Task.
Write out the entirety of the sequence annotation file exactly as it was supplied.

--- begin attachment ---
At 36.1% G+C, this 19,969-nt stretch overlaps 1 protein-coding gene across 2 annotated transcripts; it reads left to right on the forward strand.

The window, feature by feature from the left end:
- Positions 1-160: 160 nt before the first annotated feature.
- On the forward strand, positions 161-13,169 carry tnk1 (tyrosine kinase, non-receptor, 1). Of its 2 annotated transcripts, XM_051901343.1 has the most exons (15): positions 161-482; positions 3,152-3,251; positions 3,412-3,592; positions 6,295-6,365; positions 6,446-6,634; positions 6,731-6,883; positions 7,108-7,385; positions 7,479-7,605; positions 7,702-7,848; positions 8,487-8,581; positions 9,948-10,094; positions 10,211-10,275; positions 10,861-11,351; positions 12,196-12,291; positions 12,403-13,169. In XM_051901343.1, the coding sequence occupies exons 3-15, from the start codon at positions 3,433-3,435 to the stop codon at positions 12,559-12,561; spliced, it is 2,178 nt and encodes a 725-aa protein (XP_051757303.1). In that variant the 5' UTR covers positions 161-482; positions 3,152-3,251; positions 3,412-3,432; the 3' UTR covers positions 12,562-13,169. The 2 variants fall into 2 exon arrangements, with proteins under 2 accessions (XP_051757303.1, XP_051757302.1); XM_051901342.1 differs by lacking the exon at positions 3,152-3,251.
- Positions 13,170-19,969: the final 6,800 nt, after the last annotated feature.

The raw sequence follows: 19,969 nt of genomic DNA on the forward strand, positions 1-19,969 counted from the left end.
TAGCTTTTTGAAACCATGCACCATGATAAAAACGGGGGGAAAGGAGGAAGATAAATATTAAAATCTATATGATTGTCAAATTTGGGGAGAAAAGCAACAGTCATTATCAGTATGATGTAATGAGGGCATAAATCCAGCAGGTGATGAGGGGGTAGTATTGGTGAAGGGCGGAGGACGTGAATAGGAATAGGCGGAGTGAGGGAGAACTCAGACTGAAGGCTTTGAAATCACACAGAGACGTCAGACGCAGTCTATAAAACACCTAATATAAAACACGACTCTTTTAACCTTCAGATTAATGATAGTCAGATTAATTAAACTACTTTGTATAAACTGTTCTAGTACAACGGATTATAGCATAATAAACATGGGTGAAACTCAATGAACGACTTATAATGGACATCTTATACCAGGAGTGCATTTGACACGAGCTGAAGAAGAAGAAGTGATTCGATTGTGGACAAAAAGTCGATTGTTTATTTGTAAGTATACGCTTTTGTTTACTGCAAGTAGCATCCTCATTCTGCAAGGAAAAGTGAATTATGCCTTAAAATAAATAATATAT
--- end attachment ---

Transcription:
At 36.1% G+C, this 19,969-nt stretch overlaps 1 protein-coding gene across 2 annotated transcripts; it reads left to right on the forward strand.

The window, feature by feature from the left end:
- Positions 1-160: 160 nt before the first annotated feature.
- On the forward strand, positions 161-13,169 carry tnk1 (tyrosine kinase, non-receptor, 1). Of its 2 annotated transcripts, XM_051901343.1 has the most exons (15): positions 161-482; positions 3,152-3,251; positions 3,412-3,592; positions 6,295-6,365; positions 6,446-6,634; positions 6,731-6,883; positions 7,108-7,385; positions 7,479-7,605; positions 7,702-7,848; positions 8,487-8,581; positions 9,948-10,094; positions 10,211-10,275; positions 10,861-11,351; positions 12,196-12,291; positions 12,403-13,169. In XM_051901343.1, the coding sequence occupies exons 3-15, from the start codon at positions 3,433-3,435 to the stop codon at positions 12,559-12,561; spliced, it is 2,178 nt and encodes a 725-aa protein (XP_051757303.1). In that variant the 5' UTR covers positions 161-482; positions 3,152-3,251; positions 3,412-3,432; the 3' UTR covers positions 12,562-13,169. The 2 variants fall into 2 exon arrangements, with proteins under 2 accessions (XP_051757303.1, XP_051757302.1); XM_051901342.1 differs by lacking the exon at positions 3,152-3,251.
- Positions 13,170-19,969: the final 6,800 nt, after the last annotated feature.

The raw sequence follows: 19,969 nt of genomic DNA on the forward strand, positions 1-19,969 counted from the left end.
TAGCTTTTTGAAACCATGCACCATGATAAAAACGGGGGGAAAGGAGGAAGATAAATATTAAAATCTATATGATTGTCAAATTTGGGGAGAAAAGCAACAGTCATTATCAGTATGATGTAATGAGGGCATAAATCCAGCAGGTGATGAGGGGGTAGTATTGGTGAAGGGCGGAGGACGTGAATAGGAATAGGCGGAGTGAGGGAGAACTCAGACTGAAGGCTTTGAAATCACACAGAGACGTCAGACGCAGTCTATAAAACACCTAATATAAAACACGACTCTTTTAACCTTCAGATTAATGATAGTCAGATTAATTAAACTACTTTGTATAAACTGTTCTAGTACAACGGATTATAGCATAATAAACATGGGTGAAACTCAATGAACGACTTATAATGGACATCTTATACCAGGAGTGCATTTGACACGAGCTGAAGAAGAAGAAGTGATTCGATTGTGGACAAAAAGTCGATTGTTTATTTGTAAGTATACGCTTTTGTTTACTGCAAGTAGCATCCTCATTCTGCAAGGAAAAGTGAATTATGCCTTAAAATAAATAATATAT